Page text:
Podcast 2: 10 Ways to Eliminate Public Speaking Fear Part 2


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Podcast 2: 10 Ways to Eliminate Public Speaking Fear Part 2On this week's Fearless Presentations ® podcast, the host, Doug Staneart introduced ways to look more professional and confident when presenting to a group. This week's Tech Find was a stock-photo website called ShutterStock. And the Hot Topic for this week was part two of a two part session on 10 Ways to Eliminate Public Speaking Fear. Doug speaks about the last five of these tips on this podcast. The Fearless Presentations ® Podcast is being offered as a way to access content from the 2-day Fearless Presentations ® classes via MP3 or podcasting services. Make sure to subscribe to the podcast to make sure you receive new episodes as they are released.

Tech Find: Shutterstock Stock Photos

I've been using ShutterStock for my company stock photos for years, and I love this website. Stock photos are great for use in PowerPoint and Prezi slideshows, and you can also use them in social media posts. The nice part about ShutterStock is that you pay a monthly fee, and you can download hundreds of photos each month. If you haven't purchased photos recently, they can be very expensive. One good stock photo could be hundreds of dollars for just a limited number of uses. With this website, though, you receive the license for the photo use, and they acquire all of the releases from the models so you can use the photos worry free. So, any time that you are building a slide deck, and you need the perfect photo for a point that you are making in your presentation, start with this photo website, and it can save you a ton of wasted time.

Hot Topic: 10 Ways to Eliminate Public Speaking Fear (Part 2)

Below are the last five ways to eliminate public speaking fear that Doug mentioned on this podcast.

  1. Look for a Friendly Face. Remember that, for the most part, the audience is not your enemy. In fact, if you are communicating well, your audience can help you build confidence. When you say something that people in the audience agree with, you will see members of the audience nod slightly. This is positive piece of feedback to let you know that the person that nodded understood your point, and that you communicated well. As you see these positive forms of feedback, your confidence will grow. The opposite is true too, though. Sometimes there are people in your audience who are tougher to convince or who may just not want to be there at all. The more that you focus on these folks, the more uncomfortable you will feel as the speaker. So, focus on the friendly faces, and most often, the tougher cases will come along if you are really communicating effectively.
  2. Drop Your Hands. If you want to look more poised and confident when you stand up to speak, start with your hands dropped to your side. When we feel threatened, we want to put something between us and the threat. So, if we feel threatened by our audience, we naturally put our hands between them and us. Many speakers will clasp their hands at this point. When we do, we are losing a lot of potential energy and enthusiasm. We tend to make fewer gestures with our hands, because to make a gesture now, we have to 1) break the clasp and then 2) make the gesture. These gestures tend to look very robotic and unnatural as well. However, when you start with your hands by your side, you will gesture more fluidly and more often. These gestures will also make you look more energetic and powerful as a speaker.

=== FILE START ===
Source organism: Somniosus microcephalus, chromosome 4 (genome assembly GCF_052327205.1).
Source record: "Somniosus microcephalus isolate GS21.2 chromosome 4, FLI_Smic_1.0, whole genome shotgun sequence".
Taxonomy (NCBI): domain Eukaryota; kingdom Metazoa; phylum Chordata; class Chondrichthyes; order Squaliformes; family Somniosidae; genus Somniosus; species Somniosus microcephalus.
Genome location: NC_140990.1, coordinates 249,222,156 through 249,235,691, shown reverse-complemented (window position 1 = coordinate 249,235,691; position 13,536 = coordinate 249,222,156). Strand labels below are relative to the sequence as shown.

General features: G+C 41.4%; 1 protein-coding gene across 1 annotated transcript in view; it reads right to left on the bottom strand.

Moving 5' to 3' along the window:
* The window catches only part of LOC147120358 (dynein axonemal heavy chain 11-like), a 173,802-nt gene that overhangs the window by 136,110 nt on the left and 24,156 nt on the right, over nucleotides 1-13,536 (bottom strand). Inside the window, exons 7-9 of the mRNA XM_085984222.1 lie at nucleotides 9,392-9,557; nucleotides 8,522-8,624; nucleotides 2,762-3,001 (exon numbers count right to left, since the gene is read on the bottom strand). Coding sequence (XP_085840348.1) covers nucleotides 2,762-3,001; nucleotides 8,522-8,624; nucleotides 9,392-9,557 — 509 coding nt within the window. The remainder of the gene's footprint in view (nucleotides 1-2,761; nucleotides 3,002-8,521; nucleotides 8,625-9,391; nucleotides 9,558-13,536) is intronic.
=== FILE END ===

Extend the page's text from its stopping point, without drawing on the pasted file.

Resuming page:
3. Speak about Topics in which You are an Expert. In business presentations, if you are the person speaking, you are, most often, the person in the room who knows the most about that topic. For instance, if you are the project manager, then you'd be the perfect choice to deliver a project report. When we are learning to present, however, we often have to present on topic that we actually don't know a lot about. For instance, in High School, we had to give book reports. Since many of us never actually finished the book, we were really nervous in that situation. A lot of public speaking fear actually comes from well-meaning teachers or coaches trying to help us be more confident. By the way, we aren't saying to avoid giving a speech if you don't think that you are an expert. However, in those instances, make sure to practice more and research the topic much more diligently.
  4. Show Enthusiasm. The energy that you have as a speaker is the most important aspect of your speaking style. Enthusiasm is the most sought-after skill in public speaking. If you want your audience to be enthused about your topic, you need to have a little bit more energy when delivering the topic as well.
  5. Practice with a Person. Most people practice their presentations alone, and that is a huge mistake. When we practice in front of a mirror or record ourselves, we will be overly critical. In addition, we don't get the feedback that is valuable to make corrections. When we practice with a friend, coworker, or significant other, though, we do get that feedback. When we say something that the partner understands, we see the positive nods. When we say something confusing, we see that confusion in the face of the partner as well. This allows us to make corrections to our presentations so when we present in front of our "real group", we deliver an even better presentation. Be careful not to over-practice, or you will fall into the trap of trying to memorize the entire speech.
For more information on how to overcome Public Speaking Fear and Stage Fright click here.

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